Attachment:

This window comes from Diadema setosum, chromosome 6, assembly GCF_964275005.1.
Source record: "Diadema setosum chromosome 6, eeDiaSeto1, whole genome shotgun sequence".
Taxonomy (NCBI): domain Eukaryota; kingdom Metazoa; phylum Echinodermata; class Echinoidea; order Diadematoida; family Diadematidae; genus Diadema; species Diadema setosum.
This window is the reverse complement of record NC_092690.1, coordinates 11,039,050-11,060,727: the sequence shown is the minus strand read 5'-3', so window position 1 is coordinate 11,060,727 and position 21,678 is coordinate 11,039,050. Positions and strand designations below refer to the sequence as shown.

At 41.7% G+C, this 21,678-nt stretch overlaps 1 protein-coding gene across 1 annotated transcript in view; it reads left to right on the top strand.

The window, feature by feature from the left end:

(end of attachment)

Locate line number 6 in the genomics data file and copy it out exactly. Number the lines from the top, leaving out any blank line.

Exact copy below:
The window, feature by feature from the left end: